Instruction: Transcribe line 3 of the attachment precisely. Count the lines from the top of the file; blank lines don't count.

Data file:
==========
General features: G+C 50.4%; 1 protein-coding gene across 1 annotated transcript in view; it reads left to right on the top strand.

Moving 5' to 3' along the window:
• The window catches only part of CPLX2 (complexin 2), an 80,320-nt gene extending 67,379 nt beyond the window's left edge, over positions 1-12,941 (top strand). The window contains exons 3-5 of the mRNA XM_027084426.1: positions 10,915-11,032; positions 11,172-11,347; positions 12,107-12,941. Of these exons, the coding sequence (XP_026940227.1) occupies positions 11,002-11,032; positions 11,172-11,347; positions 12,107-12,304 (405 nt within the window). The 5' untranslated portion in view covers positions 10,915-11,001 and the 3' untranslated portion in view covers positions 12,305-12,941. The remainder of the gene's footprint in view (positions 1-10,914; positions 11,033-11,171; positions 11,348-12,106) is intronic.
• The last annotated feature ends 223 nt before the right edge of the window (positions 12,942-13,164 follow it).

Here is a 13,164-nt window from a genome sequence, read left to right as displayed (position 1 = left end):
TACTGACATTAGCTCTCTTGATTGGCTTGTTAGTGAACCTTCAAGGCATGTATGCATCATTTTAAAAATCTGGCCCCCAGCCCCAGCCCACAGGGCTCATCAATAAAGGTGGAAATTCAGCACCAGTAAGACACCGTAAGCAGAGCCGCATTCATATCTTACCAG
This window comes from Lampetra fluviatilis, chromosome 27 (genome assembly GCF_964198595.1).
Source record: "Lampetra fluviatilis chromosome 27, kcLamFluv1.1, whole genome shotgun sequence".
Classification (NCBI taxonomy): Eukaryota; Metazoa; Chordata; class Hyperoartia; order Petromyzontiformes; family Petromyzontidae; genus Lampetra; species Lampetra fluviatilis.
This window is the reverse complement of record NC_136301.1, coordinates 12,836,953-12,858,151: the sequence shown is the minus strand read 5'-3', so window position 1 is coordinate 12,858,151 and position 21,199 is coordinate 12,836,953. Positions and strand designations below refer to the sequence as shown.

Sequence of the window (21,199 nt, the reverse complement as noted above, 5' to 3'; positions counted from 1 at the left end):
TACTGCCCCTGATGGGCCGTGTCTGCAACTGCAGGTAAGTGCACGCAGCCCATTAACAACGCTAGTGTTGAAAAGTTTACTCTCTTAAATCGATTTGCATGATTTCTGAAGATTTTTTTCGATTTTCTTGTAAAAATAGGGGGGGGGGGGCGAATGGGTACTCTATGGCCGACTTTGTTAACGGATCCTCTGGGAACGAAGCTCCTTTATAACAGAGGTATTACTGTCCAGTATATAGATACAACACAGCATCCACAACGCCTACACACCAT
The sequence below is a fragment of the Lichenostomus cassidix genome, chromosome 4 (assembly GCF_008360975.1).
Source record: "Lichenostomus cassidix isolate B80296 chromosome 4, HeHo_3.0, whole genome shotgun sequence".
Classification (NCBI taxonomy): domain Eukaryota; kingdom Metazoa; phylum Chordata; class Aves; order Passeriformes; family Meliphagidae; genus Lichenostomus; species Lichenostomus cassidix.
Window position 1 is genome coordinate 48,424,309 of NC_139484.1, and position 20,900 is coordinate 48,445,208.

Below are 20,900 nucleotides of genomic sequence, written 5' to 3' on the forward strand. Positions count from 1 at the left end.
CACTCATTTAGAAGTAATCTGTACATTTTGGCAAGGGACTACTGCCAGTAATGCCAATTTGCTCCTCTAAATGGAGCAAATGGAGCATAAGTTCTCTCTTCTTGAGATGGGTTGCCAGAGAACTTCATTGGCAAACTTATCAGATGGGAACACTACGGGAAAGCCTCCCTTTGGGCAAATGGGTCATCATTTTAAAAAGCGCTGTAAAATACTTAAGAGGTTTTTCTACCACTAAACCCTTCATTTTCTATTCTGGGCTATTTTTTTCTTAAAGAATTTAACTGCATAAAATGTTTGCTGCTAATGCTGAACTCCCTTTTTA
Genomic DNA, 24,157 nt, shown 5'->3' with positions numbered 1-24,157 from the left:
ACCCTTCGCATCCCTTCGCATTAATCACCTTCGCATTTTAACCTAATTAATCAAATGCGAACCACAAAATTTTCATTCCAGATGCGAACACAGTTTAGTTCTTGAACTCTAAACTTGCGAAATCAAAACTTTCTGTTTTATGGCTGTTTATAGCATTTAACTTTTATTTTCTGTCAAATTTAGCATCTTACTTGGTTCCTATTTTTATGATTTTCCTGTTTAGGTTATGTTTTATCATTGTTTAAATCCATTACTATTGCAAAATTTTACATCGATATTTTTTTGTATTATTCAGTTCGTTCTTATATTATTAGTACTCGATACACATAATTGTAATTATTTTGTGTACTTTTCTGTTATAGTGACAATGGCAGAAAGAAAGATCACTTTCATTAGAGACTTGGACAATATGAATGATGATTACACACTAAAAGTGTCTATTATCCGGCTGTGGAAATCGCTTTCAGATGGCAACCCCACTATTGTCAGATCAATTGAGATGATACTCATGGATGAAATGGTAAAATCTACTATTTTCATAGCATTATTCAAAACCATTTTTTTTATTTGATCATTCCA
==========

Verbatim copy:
• The window catches only part of CPLX2 (complexin 2), an 80,320-nt gene extending 67,379 nt beyond the window's left edge, over positions 1-12,941 (top strand). The window contains exons 3-5 of the mRNA XM_027084426.1: positions 10,915-11,032; positions 11,172-11,347; positions 12,107-12,941. Of these exons, the coding sequence (XP_026940227.1) occupies positions 11,002-11,032; positions 11,172-11,347; positions 12,107-12,304 (405 nt within the window). The 5' untranslated portion in view covers positions 10,915-11,001 and the 3' untranslated portion in view covers positions 12,305-12,941. The remainder of the gene's footprint in view (positions 1-10,914; positions 11,033-11,171; positions 11,348-12,106) is intronic.